For each corridor the study lays out the strategic direction, corridor space allocation, how it performs against the overarching goals and future work required to achieve the preferred direction. Here’s each of the streets.

Quay St

The strategic direction for Quay Street is to become a multi-modal harbour edge boulevard with a predominant emphasis on public space and pedestrian movement within the city centre core in the west and balancing pedestrian and cycle provision with a continued emphasis on freight movement for the Ports of Auckland in the east.

Quay Street Central will be transformed as a landmark harbour edge street between Lower Hobson Street and Britomart Place that unites the CBD Engine Room with the waterfront, as envisaged by the City Centre Masterplan and Waterfront Plan.

Quay Street East will also enhance pedestrian and cycle connections but will see an increased multi-modal emphasis, with maintaining appropriate freight access to the Ports of Auckland a key consideration.


CEWT Quay St Central 1


CEWT Quay St East 1

Fanshawe St

The strategic direction for Fanshawe Street is to strengthen its public transport functions by becoming an urban busway corridor, providing for frequent, fast and efficient bus connections between the North Shore Busway and the City Centre, including Wynyard Quarter.

The urban busway will need to be designed appropriately to reflect its city centre context and to provide much improved north-south pedestrian connections across the street, facilitating its role as part of the Harbour Edge Stitch Transformational Move envisaged by the City Centre Masterplan and Waterfront Plan.

In addition to these key public transport and pedestrian functions, it is intended that sufficient general traffic capacity be retained, reflective of its position as a key gateway into the city centre from the Northern Motorway

CEWT Fanshawe St

Customs St

The strategic direction for Customs Street is to maintain a multi-modal corridor that provides access, both for buses and general traffic, into and across the downtown core of the CBD Engine Room, while also maximising pedestrian capacity and quality.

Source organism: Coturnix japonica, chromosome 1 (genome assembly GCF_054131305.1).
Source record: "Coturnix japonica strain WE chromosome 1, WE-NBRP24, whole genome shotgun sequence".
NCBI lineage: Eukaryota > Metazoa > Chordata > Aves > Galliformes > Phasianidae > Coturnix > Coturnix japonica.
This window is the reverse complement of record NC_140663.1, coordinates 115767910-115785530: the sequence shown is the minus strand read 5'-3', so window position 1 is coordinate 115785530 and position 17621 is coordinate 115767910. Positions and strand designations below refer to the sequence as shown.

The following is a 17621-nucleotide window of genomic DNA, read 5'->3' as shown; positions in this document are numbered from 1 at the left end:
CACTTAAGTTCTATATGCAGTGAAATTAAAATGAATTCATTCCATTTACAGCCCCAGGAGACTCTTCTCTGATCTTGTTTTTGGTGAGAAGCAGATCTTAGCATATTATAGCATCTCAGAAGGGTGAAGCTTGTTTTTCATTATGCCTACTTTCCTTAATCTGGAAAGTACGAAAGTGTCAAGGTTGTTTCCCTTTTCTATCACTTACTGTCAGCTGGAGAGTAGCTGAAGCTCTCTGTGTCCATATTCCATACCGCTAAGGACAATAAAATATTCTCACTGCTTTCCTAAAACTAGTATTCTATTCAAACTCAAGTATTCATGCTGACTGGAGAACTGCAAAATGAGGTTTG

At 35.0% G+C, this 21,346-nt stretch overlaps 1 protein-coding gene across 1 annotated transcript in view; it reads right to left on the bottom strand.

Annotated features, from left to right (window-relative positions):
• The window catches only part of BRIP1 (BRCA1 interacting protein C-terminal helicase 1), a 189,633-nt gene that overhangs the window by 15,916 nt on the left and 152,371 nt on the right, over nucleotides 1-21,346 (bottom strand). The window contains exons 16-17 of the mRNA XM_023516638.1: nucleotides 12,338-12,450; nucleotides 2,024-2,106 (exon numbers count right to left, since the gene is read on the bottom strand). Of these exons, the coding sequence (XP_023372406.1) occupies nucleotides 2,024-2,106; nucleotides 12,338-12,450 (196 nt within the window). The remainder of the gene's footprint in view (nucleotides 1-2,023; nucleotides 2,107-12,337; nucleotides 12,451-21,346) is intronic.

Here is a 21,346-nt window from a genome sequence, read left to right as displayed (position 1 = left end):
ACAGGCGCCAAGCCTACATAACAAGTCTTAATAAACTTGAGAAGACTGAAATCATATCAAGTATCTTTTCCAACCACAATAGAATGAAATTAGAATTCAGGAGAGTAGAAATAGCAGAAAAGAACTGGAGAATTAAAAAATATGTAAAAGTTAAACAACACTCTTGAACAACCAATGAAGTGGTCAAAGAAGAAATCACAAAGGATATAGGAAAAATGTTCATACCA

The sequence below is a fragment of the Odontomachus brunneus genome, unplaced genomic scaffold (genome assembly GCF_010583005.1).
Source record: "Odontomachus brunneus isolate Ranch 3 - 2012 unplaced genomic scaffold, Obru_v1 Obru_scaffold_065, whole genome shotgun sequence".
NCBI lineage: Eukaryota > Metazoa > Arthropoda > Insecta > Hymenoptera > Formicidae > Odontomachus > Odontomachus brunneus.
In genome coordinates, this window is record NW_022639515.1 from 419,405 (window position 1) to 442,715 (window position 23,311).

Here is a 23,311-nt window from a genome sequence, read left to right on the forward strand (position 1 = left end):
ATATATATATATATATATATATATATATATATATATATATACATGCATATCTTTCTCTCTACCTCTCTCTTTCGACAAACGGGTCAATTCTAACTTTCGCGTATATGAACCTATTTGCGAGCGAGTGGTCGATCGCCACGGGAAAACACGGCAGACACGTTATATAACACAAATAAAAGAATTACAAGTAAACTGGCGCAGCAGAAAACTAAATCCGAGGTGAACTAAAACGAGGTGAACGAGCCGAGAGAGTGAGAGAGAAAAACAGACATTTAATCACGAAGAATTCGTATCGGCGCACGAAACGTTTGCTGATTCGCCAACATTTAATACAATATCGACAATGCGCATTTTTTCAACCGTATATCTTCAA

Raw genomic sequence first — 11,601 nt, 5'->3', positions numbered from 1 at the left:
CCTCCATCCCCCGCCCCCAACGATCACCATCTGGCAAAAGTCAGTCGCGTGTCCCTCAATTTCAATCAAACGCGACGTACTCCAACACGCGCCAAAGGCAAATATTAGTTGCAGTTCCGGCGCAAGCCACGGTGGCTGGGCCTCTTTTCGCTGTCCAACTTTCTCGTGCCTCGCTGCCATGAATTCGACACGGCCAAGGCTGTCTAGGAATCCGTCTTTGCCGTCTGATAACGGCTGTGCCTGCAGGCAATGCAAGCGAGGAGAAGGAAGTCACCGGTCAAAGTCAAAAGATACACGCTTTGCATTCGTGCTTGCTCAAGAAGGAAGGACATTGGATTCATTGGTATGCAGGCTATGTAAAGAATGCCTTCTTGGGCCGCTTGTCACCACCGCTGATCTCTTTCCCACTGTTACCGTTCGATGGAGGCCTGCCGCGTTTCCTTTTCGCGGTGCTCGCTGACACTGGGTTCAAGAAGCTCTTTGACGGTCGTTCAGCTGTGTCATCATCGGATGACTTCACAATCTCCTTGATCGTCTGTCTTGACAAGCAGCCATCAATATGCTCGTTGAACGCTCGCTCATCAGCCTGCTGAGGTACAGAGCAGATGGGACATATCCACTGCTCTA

Improving provision for the north-south pedestrian desire lines across the street is seen as particularly important, to support adjacent land uses and strengthen walking connections between the city centre engine room and the harbour edge.

CEWT Customs St

Beach Rd

The strategic direction for Beach Road is to strengthen its role as a multi-modal corridor providing access for buses, general traffic and pedestrians between the city centre and the eastern fringe.

It will also provide a high quality dedicated cycling connection between the Grafton Gully Cycleway and Quay Street Harbour Edge Boulevard, as a key link in the proposed Auckland-wide cycle highway network.

CEWT Beach Rd

Victoria St

The strategic direction for Victoria Street is to become a broad tree-lined linear park between Albert and Victoria Parks, as envisaged by the City Centre Masterplan.

The linear park will be the city centre’s urban green link and principal east-west walking route across the midtown area. The linear park will provide a significant place-making function, with a series of green public spaces for rest, play and social activity for residents, workers and visitors to the City Centre. It will be integrated with and enhance the main entrance to the future Aotea Station planned for Victoria Street, delivering a landmark public space outside what is planned to be Auckland’s busiest rail station.

As a slow street Victoria Street has the potential to support an east-west cycling function as part of a midtown cycle route linking to regional cycle routes (such as the Grafton Gully Cycleway) to the east and west of the city centre core.

The Victoria Street linear park will become a key asset and attractor for people working, living and visiting the dense midtown core of the city centre, and strengthen the identity and legibility of the city centre as a whole.

CEWT Victoria St

Wellesley St

The strategic direction for Wellesley Street is to become the primary east-west public transport spine across the midtown area of the city centre, providing a high capacity and quality bus route while enhancing the capacity and quality of footpaths for pedestrians and to support adjacent land uses, especially in the core to either side of Queen Street.

It is expected that dedicated bus lanes will be provided along the full length of Wellesley Street, which will enable separate allocations for bus movement and stopping.

Within the central core full implementation of this vision will require the removal of general traffic between Albert and Kitchener Streets / Mayoral Drive and a reduction in carriageway width to facilitate increased provisions for pedestrians and place making.


CEWT Wellesley St Central


CEWT Wellesley St East-West